Griffin B. Baker, CFP®
Griffin B. Baker, CFP®Financial Adviser

As Financial Advisers, it is easy to get overly excited about financial changes that are made by the IRS. With that being said, the recent updates to Required Minimum Distributions (or RMD) affects anyone and everyone with retirement assets eventually. Prior to hitting the meat and potatoes, lets divulge into the vegetables.

To start, you may be asking what is an RMD? A Required Minimum Distribution or RMD is the amount that needs to be distributed annually from tax-deferred or retirement accounts once you have reached a certain age. Essentially these assets have yet to be taxed when the accounts are contributed to and grow tax deferred. You may be asking deferred till when? Well, upon distribution, these assets are taxed at ordinary income levels. The idea being these retirement assets grow and hopefully, when they are taxed during your retirement, you have a lower income tax-bracket than when you were working. Much like a tip for a lingering bellhop, the RMD makes sure that eventually, the IRS gets a piece of the action. This is calculated with a factor based on life expectancy being applied to your 12/31 retirement account value from the year prior.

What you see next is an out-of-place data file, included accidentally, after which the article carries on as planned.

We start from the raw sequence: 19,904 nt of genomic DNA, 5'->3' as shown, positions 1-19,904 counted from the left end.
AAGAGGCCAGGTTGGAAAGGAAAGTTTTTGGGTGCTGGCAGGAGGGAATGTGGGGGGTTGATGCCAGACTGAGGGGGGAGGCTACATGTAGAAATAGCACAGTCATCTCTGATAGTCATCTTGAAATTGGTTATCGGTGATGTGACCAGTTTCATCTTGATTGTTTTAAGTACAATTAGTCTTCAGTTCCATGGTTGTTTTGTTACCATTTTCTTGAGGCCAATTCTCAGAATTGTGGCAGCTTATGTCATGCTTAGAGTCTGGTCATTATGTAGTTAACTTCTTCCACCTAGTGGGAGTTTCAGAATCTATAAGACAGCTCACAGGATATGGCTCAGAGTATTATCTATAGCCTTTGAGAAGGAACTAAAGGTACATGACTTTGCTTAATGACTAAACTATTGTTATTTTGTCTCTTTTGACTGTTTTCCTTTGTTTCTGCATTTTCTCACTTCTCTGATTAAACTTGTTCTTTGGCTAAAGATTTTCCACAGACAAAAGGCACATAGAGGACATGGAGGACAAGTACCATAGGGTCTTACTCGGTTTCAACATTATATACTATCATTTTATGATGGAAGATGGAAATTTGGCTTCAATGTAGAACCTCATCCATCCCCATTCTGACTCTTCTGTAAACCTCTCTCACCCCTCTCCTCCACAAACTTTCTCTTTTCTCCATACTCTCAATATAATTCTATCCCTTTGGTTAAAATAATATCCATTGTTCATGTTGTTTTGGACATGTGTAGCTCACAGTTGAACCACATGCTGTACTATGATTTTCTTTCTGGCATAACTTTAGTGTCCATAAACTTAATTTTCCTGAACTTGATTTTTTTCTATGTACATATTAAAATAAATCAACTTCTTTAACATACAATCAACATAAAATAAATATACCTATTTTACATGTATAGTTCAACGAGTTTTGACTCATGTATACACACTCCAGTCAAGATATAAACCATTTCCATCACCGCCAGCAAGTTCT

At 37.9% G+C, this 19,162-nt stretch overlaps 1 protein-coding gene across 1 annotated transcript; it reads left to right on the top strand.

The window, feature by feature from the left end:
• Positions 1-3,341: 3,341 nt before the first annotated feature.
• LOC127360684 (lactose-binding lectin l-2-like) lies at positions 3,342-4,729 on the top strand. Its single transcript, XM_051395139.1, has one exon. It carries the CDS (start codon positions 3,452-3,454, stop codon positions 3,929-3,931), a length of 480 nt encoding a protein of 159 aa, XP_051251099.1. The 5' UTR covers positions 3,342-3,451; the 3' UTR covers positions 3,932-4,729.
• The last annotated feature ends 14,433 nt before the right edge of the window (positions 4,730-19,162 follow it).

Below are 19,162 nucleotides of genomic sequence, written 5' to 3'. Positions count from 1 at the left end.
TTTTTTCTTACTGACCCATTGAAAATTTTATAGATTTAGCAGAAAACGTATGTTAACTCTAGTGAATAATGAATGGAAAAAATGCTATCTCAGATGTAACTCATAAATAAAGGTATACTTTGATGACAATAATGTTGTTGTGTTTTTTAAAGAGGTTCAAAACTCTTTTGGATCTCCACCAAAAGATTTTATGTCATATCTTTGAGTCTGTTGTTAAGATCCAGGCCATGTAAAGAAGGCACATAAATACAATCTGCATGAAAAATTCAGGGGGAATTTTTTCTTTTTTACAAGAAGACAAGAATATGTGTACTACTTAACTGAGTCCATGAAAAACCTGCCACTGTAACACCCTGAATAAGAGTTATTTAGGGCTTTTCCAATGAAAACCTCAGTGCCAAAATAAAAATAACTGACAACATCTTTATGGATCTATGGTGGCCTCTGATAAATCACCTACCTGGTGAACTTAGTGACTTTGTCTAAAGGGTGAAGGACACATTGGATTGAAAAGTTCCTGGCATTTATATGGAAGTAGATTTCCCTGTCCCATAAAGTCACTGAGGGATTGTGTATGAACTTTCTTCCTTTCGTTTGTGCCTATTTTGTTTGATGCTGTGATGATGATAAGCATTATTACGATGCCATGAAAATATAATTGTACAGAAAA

Now for the mains. In November 2020, the IRA released new life expectancy tables containing new factors to be applied to RMDs beginning in 2022 and beyond. Fortunately, the new tables have a slight reduction to the factor used for calculating the RMD each year. This reduction in factor means a reduced RMD year over year thus allowing for the assets to continue to grow tax deferred within the retirement account. But wait… there’s more! Formally, the age RMDs began was 70 ½, however, the IRS has moved this date now to age 72. This is not to say if you need to take money from your retirement accounts you can’t prior to age 72, but it is not a requirement to do so. As long as you are 59 ½, retirement accounts are fair game.

The reasons these changes to the RMD benefit you, the investor, is that as mentioned before, retirement assets grow tax deferred. By reducing the factor applied during calculation of the RMD or deferring it till 72, more of those assets get to stay in that tax deferred bucket longer. As many savvy investors know, small incremental changes are incredibly helpful over the long run when striving for financial security or independence. Much like putting a small amount of money away for a rainy day (or retirement), it is nice that you won’t get completely soaked when you need to reach for that umbrella.